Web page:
Photo: These Avocets were seen near our city dump (May 2012). Although common, spotting this bird will always make you happy. I’m happy right now looking at this photo.
American Avocet (Recurvirostra americana):
Simply put, an elegant shorebird having an distinct up-curved bill. Recurvirostra is the perfect scientific name for this bird (recurvus curved back: re- + curvus curved + rostrum beak). Lives on both coasts of the US, but is also a fixture near any body of water in Mountain and Western regions.
1) Increases speed of call pitch so predators have trouble gauging their approach.
2) Aggressive: attacks larger raptors.
3) Brood parasites: females may lay eggs in nests of Avocets and other species.
4) Precocial: chicks leave nests within 24hrs of hatching.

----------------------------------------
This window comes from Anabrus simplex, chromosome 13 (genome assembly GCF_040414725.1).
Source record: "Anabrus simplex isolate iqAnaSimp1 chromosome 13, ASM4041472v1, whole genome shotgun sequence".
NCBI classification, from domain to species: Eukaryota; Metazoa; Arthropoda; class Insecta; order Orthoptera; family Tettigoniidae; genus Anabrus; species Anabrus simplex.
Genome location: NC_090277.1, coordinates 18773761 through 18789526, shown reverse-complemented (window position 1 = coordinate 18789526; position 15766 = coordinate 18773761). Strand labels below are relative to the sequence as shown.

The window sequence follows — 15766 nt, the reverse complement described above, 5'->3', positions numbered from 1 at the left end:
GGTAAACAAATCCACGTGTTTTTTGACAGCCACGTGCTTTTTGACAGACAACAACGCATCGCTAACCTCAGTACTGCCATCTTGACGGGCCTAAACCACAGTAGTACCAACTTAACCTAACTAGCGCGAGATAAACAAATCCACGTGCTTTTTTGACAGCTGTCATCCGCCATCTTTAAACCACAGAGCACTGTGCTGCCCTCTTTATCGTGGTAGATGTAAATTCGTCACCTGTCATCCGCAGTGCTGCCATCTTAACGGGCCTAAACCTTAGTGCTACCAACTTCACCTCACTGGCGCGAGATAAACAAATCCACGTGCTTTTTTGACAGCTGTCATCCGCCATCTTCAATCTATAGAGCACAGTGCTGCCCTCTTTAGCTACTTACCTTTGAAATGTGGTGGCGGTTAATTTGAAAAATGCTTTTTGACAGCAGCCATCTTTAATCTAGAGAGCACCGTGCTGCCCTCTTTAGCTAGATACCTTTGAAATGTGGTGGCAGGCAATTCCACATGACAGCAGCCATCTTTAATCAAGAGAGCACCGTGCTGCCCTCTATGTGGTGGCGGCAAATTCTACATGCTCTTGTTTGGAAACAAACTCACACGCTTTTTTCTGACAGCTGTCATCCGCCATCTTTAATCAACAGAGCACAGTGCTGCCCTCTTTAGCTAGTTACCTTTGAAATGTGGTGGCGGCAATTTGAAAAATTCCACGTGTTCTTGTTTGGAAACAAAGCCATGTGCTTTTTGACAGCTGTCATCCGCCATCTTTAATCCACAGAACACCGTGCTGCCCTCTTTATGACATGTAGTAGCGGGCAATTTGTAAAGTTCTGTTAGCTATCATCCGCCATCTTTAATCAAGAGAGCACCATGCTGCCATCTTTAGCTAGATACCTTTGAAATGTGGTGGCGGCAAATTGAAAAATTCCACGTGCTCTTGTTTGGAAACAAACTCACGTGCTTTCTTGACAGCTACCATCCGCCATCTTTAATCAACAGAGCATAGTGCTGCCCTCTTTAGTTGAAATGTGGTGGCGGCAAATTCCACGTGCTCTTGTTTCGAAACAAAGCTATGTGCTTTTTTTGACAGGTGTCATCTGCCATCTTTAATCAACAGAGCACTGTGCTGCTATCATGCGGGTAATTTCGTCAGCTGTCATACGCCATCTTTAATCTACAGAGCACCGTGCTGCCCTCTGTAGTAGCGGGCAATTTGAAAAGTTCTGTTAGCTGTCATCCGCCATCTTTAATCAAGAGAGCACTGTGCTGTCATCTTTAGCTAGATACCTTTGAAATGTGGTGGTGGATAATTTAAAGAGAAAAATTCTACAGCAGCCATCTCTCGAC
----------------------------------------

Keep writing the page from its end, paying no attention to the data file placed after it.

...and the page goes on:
5) Beautiful courtship displays.
Populations declined during the 60s and 70s, but recent conservation efforts in wetlands have helped stabilize or increase their overall numbers.
You little stinkers. You’re so lucky that you have evolved an underdeveloped olfactory system. Go ahead and stink up the place. And yes, the stench kills me, but I have an irresistible urge to go see you. Sometimes I waffle, shall I stay or shall I go. The next thing I know, I’m staring out over the water looking for you stinking birds, holding my nose.
The dump isn’t going anywhere soon, and bulky strap-on masks are uncomfortable. Someone should invent a spray that temporarily desensitizes nasal receptors. The inventor should call it Bird Bliss.